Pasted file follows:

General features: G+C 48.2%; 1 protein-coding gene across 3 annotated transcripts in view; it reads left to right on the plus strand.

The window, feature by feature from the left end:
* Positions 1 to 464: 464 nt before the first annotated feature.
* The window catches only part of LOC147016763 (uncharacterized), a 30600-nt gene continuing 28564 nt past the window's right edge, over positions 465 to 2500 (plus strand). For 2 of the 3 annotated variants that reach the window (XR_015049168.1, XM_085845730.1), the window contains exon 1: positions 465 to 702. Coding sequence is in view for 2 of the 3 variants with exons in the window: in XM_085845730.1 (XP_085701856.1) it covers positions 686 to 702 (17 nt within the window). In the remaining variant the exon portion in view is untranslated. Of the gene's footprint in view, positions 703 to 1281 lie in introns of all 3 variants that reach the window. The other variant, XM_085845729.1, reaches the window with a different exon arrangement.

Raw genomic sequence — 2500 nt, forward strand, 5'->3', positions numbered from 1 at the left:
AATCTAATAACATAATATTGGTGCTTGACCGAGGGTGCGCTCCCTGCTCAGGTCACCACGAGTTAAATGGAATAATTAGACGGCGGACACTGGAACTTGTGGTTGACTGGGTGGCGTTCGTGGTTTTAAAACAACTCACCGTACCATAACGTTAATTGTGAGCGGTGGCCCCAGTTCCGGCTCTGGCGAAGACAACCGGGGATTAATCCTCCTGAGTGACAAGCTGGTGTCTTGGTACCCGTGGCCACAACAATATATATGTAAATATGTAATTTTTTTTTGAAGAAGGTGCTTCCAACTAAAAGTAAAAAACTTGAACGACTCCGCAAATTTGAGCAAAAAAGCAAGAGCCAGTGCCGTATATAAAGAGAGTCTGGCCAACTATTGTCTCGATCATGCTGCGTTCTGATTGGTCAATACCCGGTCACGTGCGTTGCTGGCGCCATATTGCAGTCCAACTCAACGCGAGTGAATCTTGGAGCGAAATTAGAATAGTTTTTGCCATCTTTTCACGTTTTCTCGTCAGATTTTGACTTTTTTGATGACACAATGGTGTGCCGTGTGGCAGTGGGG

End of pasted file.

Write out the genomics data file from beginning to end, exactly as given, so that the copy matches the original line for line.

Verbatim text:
General features: G+C 48.2%; 1 protein-coding gene across 3 annotated transcripts in view; it reads left to right on the plus strand.

The window, feature by feature from the left end:
* Positions 1 to 464: 464 nt before the first annotated feature.
* The window catches only part of LOC147016763 (uncharacterized), a 30600-nt gene continuing 28564 nt past the window's right edge, over positions 465 to 2500 (plus strand). For 2 of the 3 annotated variants that reach the window (XR_015049168.1, XM_085845730.1), the window contains exon 1: positions 465 to 702. Coding sequence is in view for 2 of the 3 variants with exons in the window: in XM_085845730.1 (XP_085701856.1) it covers positions 686 to 702 (17 nt within the window). In the remaining variant the exon portion in view is untranslated. Of the gene's footprint in view, positions 703 to 1281 lie in introns of all 3 variants that reach the window. The other variant, XM_085845729.1, reaches the window with a different exon arrangement.

Raw genomic sequence — 2500 nt, forward strand, 5'->3', positions numbered from 1 at the left:
AATCTAATAACATAATATTGGTGCTTGACCGAGGGTGCGCTCCCTGCTCAGGTCACCACGAGTTAAATGGAATAATTAGACGGCGGACACTGGAACTTGTGGTTGACTGGGTGGCGTTCGTGGTTTTAAAACAACTCACCGTACCATAACGTTAATTGTGAGCGGTGGCCCCAGTTCCGGCTCTGGCGAAGACAACCGGGGATTAATCCTCCTGAGTGACAAGCTGGTGTCTTGGTACCCGTGGCCACAACAATATATATGTAAATATGTAATTTTTTTTTGAAGAAGGTGCTTCCAACTAAAAGTAAAAAACTTGAACGACTCCGCAAATTTGAGCAAAAAAGCAAGAGCCAGTGCCGTATATAAAGAGAGTCTGGCCAACTATTGTCTCGATCATGCTGCGTTCTGATTGGTCAATACCCGGTCACGTGCGTTGCTGGCGCCATATTGCAGTCCAACTCAACGCGAGTGAATCTTGGAGCGAAATTAGAATAGTTTTTGCCATCTTTTCACGTTTTCTCGTCAGATTTTGACTTTTTTGATGACACAATGGTGTGCCGTGTGGCAGTGGGG